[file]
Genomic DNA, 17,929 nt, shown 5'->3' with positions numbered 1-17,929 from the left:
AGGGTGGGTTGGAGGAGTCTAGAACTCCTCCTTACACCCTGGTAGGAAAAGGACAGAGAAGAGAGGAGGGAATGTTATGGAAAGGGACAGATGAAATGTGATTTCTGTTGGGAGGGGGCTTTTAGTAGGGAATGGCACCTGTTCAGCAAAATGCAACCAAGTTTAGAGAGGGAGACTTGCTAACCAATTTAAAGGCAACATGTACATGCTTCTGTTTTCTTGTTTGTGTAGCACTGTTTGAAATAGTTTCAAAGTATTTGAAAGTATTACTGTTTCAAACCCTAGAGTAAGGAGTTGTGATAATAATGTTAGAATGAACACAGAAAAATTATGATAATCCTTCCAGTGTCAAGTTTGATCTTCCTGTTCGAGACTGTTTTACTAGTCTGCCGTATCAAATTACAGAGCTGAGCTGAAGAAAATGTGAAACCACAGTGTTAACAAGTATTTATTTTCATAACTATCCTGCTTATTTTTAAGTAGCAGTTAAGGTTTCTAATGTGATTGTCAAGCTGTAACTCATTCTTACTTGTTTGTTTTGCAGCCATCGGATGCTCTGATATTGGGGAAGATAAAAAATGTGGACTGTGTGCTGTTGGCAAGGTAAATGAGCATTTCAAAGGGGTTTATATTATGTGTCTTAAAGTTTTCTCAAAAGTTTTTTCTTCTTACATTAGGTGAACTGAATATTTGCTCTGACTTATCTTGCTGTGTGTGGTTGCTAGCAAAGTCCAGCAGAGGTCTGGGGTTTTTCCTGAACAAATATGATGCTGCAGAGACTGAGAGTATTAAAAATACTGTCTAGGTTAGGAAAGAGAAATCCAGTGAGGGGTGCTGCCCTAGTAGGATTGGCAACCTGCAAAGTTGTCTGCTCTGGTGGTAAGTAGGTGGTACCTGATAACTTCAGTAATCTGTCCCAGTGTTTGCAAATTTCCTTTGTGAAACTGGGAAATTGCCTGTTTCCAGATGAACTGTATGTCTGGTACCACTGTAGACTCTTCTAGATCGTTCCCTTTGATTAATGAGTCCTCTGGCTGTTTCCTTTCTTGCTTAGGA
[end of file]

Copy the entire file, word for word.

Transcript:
Genomic DNA, 17,929 nt, shown 5'->3' with positions numbered 1-17,929 from the left:
AGGGTGGGTTGGAGGAGTCTAGAACTCCTCCTTACACCCTGGTAGGAAAAGGACAGAGAAGAGAGGAGGGAATGTTATGGAAAGGGACAGATGAAATGTGATTTCTGTTGGGAGGGGGCTTTTAGTAGGGAATGGCACCTGTTCAGCAAAATGCAACCAAGTTTAGAGAGGGAGACTTGCTAACCAATTTAAAGGCAACATGTACATGCTTCTGTTTTCTTGTTTGTGTAGCACTGTTTGAAATAGTTTCAAAGTATTTGAAAGTATTACTGTTTCAAACCCTAGAGTAAGGAGTTGTGATAATAATGTTAGAATGAACACAGAAAAATTATGATAATCCTTCCAGTGTCAAGTTTGATCTTCCTGTTCGAGACTGTTTTACTAGTCTGCCGTATCAAATTACAGAGCTGAGCTGAAGAAAATGTGAAACCACAGTGTTAACAAGTATTTATTTTCATAACTATCCTGCTTATTTTTAAGTAGCAGTTAAGGTTTCTAATGTGATTGTCAAGCTGTAACTCATTCTTACTTGTTTGTTTTGCAGCCATCGGATGCTCTGATATTGGGGAAGATAAAAAATGTGGACTGTGTGCTGTTGGCAAGGTAAATGAGCATTTCAAAGGGGTTTATATTATGTGTCTTAAAGTTTTCTCAAAAGTTTTTTCTTCTTACATTAGGTGAACTGAATATTTGCTCTGACTTATCTTGCTGTGTGTGGTTGCTAGCAAAGTCCAGCAGAGGTCTGGGGTTTTTCCTGAACAAATATGATGCTGCAGAGACTGAGAGTATTAAAAATACTGTCTAGGTTAGGAAAGAGAAATCCAGTGAGGGGTGCTGCCCTAGTAGGATTGGCAACCTGCAAAGTTGTCTGCTCTGGTGGTAAGTAGGTGGTACCTGATAACTTCAGTAATCTGTCCCAGTGTTTGCAAATTTCCTTTGTGAAACTGGGAAATTGCCTGTTTCCAGATGAACTGTATGTCTGGTACCACTGTAGACTCTTCTAGATCGTTCCCTTTGATTAATGAGTCCTCTGGCTGTTTCCTTTCTTGCTTAGGA